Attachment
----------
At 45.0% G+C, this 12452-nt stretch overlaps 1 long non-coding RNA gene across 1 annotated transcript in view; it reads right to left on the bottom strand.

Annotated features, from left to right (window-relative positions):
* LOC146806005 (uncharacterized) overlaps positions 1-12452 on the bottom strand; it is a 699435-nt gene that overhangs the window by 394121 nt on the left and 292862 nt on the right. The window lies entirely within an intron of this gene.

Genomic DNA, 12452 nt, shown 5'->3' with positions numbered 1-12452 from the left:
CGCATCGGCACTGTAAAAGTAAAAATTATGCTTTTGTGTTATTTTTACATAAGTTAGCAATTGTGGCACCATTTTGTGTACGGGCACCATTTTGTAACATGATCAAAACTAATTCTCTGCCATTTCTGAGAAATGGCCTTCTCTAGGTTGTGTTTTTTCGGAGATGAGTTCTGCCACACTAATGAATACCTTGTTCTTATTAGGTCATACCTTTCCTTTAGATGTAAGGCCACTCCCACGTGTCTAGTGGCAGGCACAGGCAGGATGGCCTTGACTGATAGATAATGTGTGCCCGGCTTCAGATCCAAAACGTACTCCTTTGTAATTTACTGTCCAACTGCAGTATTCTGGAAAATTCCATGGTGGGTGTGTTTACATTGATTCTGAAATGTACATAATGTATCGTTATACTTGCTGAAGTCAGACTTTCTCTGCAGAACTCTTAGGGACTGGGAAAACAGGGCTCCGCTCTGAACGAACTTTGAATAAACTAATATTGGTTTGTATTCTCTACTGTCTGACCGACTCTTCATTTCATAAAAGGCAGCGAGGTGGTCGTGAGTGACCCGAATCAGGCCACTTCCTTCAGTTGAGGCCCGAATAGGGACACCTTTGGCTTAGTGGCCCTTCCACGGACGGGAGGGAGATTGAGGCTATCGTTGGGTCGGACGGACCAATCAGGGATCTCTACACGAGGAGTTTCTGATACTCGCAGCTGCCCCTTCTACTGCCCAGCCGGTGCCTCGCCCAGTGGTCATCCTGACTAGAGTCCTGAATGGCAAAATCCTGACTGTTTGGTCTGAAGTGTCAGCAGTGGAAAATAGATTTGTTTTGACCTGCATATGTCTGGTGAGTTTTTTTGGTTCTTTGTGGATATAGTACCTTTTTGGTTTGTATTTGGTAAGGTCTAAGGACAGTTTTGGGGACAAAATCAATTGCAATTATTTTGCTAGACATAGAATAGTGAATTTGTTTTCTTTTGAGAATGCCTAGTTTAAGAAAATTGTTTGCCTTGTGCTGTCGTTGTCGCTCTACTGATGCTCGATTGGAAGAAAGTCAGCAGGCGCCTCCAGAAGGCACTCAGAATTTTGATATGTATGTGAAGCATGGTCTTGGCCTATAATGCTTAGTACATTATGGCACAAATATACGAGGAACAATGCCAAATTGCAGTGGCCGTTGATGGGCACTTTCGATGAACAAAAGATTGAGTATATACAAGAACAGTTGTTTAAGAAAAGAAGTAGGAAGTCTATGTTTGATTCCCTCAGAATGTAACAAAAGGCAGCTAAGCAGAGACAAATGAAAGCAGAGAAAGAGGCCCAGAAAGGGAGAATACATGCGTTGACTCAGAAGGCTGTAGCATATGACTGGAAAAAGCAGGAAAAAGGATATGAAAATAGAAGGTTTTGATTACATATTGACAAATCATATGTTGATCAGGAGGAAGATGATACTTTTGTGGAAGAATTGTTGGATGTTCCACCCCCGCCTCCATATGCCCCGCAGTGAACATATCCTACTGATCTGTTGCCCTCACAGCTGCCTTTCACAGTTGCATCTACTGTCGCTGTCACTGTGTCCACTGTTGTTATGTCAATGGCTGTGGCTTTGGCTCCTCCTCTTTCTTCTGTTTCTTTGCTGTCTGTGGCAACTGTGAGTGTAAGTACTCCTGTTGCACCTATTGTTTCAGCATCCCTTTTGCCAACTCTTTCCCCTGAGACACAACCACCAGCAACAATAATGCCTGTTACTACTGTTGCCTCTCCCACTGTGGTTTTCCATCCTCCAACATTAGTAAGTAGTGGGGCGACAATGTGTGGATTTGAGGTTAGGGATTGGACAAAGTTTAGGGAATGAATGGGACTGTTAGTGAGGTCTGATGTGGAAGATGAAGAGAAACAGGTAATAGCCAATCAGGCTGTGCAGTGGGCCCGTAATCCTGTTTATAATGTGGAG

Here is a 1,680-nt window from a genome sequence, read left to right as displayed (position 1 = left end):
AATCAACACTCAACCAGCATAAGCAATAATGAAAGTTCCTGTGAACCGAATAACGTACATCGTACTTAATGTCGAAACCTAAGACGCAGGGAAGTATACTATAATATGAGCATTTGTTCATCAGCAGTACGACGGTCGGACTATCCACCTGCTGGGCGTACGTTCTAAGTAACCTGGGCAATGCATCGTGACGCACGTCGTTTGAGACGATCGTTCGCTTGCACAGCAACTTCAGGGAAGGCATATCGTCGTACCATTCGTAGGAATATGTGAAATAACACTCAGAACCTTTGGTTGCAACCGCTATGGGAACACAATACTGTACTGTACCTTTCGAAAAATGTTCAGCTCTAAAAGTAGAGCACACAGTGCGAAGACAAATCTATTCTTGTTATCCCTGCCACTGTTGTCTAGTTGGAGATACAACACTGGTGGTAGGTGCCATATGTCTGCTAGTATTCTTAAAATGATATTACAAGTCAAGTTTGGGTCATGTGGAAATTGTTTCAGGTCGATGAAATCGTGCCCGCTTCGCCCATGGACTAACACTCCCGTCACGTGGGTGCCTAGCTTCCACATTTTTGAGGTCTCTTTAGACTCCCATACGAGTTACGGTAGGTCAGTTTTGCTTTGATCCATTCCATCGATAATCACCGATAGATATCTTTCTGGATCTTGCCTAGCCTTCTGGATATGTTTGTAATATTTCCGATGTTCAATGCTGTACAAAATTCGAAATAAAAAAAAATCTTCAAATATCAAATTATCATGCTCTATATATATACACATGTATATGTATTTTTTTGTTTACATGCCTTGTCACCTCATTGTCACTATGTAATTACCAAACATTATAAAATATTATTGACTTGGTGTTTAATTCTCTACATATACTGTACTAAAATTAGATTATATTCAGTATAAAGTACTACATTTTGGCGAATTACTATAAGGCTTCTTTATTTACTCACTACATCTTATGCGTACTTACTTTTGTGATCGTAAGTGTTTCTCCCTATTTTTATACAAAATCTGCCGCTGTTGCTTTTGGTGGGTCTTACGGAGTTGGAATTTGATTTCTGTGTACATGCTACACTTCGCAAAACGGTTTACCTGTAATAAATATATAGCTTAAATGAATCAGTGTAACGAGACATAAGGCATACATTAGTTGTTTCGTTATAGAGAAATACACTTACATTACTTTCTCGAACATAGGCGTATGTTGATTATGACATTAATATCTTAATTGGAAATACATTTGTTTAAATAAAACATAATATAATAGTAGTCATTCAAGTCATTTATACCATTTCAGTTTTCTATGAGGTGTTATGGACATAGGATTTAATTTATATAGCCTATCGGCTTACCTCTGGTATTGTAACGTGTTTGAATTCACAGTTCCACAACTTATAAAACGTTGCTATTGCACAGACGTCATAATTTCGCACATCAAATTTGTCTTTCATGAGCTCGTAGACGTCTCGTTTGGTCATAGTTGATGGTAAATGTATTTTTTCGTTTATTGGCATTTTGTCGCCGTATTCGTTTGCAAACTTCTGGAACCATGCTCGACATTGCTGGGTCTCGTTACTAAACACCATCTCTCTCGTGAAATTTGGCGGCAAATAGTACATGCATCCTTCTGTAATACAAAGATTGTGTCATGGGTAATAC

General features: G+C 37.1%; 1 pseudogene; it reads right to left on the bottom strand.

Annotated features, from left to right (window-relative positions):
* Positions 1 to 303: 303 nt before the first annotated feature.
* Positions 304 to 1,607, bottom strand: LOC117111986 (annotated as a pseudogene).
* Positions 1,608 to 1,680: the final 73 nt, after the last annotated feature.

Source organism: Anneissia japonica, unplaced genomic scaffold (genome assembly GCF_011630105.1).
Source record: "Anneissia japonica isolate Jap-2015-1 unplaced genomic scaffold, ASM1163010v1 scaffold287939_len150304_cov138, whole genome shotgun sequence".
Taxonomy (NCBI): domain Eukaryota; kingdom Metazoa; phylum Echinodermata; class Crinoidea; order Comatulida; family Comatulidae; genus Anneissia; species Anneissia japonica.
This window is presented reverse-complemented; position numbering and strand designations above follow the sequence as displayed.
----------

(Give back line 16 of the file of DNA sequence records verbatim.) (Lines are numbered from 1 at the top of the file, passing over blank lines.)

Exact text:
This window is presented reverse-complemented; position numbering and strand designations above follow the sequence as displayed.